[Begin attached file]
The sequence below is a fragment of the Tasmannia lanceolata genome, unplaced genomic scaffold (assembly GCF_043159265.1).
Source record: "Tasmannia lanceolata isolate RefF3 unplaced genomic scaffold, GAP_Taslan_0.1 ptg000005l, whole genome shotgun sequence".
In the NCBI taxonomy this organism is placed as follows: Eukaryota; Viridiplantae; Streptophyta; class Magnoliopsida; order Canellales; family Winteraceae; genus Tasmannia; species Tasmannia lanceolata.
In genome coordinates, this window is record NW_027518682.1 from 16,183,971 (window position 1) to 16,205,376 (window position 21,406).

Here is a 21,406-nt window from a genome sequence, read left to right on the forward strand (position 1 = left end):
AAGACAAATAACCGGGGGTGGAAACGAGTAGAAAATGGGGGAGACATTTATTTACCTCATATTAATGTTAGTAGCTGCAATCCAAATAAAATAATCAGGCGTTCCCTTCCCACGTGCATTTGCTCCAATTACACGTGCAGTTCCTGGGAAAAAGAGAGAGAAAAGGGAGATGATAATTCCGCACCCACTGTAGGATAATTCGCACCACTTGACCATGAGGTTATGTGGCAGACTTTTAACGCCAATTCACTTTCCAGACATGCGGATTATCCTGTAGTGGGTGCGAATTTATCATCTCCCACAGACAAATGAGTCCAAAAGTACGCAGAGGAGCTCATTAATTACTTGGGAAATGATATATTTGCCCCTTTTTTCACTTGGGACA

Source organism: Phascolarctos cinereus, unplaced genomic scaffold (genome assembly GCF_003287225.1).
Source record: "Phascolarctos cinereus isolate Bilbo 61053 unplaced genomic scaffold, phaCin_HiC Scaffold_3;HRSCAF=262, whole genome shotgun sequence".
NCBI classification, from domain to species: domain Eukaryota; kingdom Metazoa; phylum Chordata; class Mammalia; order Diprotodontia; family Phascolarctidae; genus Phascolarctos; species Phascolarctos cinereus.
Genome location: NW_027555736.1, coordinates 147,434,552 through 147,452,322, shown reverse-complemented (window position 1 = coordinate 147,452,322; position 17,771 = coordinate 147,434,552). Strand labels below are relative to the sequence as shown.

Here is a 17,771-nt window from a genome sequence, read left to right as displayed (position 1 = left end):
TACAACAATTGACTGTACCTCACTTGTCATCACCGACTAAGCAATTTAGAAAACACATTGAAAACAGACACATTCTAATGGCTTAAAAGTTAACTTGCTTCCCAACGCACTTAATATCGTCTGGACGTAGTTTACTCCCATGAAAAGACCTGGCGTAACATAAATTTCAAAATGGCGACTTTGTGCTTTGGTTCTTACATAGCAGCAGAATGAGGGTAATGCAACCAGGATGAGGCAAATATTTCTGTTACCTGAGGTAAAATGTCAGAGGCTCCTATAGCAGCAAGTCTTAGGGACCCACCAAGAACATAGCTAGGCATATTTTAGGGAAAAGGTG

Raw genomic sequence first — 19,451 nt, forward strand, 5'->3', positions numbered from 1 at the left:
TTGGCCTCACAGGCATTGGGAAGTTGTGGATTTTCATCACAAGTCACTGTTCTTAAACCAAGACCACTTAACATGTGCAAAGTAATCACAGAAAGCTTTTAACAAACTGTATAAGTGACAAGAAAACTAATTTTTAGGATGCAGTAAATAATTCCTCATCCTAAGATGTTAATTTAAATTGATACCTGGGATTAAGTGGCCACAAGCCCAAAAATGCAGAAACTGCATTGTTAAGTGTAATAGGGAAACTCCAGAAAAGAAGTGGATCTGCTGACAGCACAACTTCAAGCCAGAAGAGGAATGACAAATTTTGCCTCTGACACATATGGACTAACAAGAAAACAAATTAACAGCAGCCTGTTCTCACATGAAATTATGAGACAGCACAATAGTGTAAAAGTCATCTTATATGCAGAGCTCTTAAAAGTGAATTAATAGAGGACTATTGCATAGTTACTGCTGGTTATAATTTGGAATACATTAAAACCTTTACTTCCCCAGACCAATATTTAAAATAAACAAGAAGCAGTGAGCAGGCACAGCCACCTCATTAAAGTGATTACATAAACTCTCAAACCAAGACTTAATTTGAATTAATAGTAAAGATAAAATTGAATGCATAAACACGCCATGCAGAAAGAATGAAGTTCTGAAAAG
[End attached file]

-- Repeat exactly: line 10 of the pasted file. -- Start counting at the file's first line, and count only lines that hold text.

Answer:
Genome location: NW_027555736.1, coordinates 147,434,552 through 147,452,322, shown reverse-complemented (window position 1 = coordinate 147,452,322; position 17,771 = coordinate 147,434,552). Strand labels below are relative to the sequence as shown.